The Block was a hugely popular TV show last year. Three grueling months of sleeplessness and renovations paid off for three of the four couples competing in 2010 series of The Block, who on the face of it seemed to sell their apartments for a profit.
Not surprisingly it encouraged a new generation of property investors to turn their hands to renovation.
But if you ran the renovations of The Block as a business and added stamp duty, buying and selling costs, interest for the holding period and payments for labour; there was no commercial profit in doing these renovations.
And it could be the same again this year….
Watercress, the production company behind The Block bought four unrenovated homes for $3.6 million in November last year after they passed in at auction for $2.85 million. Once you add stamp duty and acquisition costs this will bring the cost of each house to around $950,000 before the renovations begin.
With properties at the top end of Melbourne’s property market struggling to achieve prices anything like last year the result of this years show will be very interesting.
Now don’t get me wrong…I think renos are a great strategy in our current flat property markets. They increase the value of your property, make it more appealing to tenants, increase the rents and manufacture depreciation allowances.
But my strategy is to buy, renovate, refinance and hold for the long term. It’s just too hard to make money out of a “buy renovate and sell” strategy.
So where do you start? And how do you ensure that you don’t end up over-capitalising, as many investors do?
Here are four rules I suggest you follow in order to make the most of a “renovate for profit” property investment:
1. Determine the “right” purchase price.
Buying a renovator’s delight at the right price is crucial in ensuring that you are going to make some money when you finish your refurbishments. If you pay too much for your property at the outset, you will be “chasing your tail” trying to make the refurbishment profitable.
Start out by determining what the end value of the property will be when you have completed all planned works. You can do this by researching the value of similarly renovated properties in your area.
Once you have this end value in mind, draw up an initial project budget to calculate your approximate renovation expenses. You should also consider getting a building and pest inspection on the property so you know exactly what you’re getting yourself into and can plan your budget accordingly.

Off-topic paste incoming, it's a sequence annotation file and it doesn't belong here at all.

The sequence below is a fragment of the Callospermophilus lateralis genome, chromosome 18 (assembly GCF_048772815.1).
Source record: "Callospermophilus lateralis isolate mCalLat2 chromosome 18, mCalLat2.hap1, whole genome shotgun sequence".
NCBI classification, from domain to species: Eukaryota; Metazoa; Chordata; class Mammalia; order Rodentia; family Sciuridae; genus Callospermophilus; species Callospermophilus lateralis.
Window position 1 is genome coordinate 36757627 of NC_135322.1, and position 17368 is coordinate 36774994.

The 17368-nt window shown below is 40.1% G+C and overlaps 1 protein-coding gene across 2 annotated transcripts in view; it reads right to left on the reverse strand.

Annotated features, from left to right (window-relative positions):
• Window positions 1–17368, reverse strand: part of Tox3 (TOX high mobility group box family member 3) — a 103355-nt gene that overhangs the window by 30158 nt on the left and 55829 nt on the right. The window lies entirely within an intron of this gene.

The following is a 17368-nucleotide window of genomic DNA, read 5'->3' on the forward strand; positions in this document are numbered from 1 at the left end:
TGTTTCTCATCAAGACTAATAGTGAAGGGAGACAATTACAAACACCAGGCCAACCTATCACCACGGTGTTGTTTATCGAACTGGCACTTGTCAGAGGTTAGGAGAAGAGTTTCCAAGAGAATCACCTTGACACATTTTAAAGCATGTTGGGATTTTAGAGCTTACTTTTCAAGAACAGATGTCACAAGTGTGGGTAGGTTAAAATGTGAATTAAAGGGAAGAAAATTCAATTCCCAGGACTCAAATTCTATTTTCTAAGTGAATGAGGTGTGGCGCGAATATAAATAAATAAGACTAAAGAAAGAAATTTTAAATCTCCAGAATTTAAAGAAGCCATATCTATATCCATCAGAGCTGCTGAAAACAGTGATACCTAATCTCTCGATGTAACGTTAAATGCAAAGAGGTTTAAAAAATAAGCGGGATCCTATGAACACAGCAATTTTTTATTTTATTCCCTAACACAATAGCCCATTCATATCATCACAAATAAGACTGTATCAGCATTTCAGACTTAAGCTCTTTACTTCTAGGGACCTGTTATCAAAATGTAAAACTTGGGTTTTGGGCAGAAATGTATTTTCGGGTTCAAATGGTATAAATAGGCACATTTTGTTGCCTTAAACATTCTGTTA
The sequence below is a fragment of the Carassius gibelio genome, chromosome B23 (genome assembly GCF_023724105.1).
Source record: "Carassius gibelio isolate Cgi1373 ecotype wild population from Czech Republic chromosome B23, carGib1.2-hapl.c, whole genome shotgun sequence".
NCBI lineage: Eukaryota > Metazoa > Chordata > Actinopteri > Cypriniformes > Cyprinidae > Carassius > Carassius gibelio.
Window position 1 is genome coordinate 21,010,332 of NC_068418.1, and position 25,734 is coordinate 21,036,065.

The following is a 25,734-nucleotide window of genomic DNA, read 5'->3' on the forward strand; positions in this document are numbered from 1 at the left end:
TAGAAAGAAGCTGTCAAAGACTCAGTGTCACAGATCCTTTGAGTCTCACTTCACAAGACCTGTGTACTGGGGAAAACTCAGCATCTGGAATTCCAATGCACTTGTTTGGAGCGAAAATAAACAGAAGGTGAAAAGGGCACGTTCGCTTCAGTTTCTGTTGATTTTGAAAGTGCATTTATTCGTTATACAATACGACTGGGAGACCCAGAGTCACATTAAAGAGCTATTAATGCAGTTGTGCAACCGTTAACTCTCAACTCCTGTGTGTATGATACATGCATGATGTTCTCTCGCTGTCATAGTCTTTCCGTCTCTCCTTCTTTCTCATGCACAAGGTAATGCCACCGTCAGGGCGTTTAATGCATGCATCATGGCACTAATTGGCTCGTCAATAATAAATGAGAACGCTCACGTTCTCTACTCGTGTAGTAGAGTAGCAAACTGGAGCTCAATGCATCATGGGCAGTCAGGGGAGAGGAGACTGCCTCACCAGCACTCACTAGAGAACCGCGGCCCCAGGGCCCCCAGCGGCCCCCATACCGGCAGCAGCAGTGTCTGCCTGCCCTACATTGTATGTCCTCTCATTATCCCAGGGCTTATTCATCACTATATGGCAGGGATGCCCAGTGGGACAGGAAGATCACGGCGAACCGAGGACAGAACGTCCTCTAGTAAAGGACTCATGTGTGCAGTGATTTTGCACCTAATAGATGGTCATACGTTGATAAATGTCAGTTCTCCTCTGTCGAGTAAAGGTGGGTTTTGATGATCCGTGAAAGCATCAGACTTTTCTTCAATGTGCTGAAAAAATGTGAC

Now, subtract all your costs from the end value, allow for a profit margin and this will give you a fair idea of how much you can afford to pay for your property in order to make your investment financially viable.
2. Be realistic with your budget.
The truth is that the job will usually cost you more than you expect, and take longer than you planned. With today’s shortage of good labour, it’s hard to get tradespeople to quote on renovation jobs – we’ve all heard stories where “the budget blew out” and the project took weeks longer than expected.
It’s never as easy as they make it look on those TV shows. And, funnily enough, the tradespeople never look as good as they do on the shows either – I have never come across tradespeople with neatly pressed overalls!
3. Consider the type of tenant you wish to attract.
Think about the type of tenants you want to lease your property to and renovate with them in mind. Talk to your property manager to determine the predominant demographic seeking accommodation in the area and plan your renovations accordingly.
4. Don’t get personal!
Another mistake I see investors make is that they become too personal about the renovation project they are undertaking. Remember, you won’t be living in the place yourself, so putting your own personality into the property is not necessarily a good idea.
If you keep things simple and the decor neutral – simply make the property liveable and functional – you can’t go wrong.
Property renovating is not a license to print money. It’s hard work if you intend to do it yourself but it’s a great way to manufacture capital growth.
A good example of how property renovation can work for inevstors is an acquisition we made on behalf of clients last year that required refurbishment and has since been renovated throughout.
The two bedroom, 1 bathroom apartment with lock up garage was purchased in the suburb of Marrickville in December for the sum of $395,000.
Our clients were interested in buying an investment for their portfolio that would not only provide strong long term capital growth, but that also had value add potential.
This property was an excellent fit, located in a suburb with proven solid growth prospects and requiring a cosmetic makeover to bring it up to date and make it more appealing to tenants. In addition, it offered significant tax depreciation benefits and the prospect of a good rent yield on completion.
With new flooring installed, along with a new kitchen and bathroom, as well as a fresh coat of paint, this apartment did not disappoint. It was recently appraised at a value of $470,000 and is currently returning the happy investors a 5.6% yield at a rental of $430 per week.
If you would like to learn more about how youcan benefit from the assistance of our team at Metropole to find a renovator’s delight that would be perfect for your next property investment, please click here to attend one of our free property briefings.
George Raptis is a director of Metropole Property Investment Strategists in Sydney. He shares his 22 years of experience in the property industry as a licensed estate agent and active property investor. Go to www.metropole.com.au
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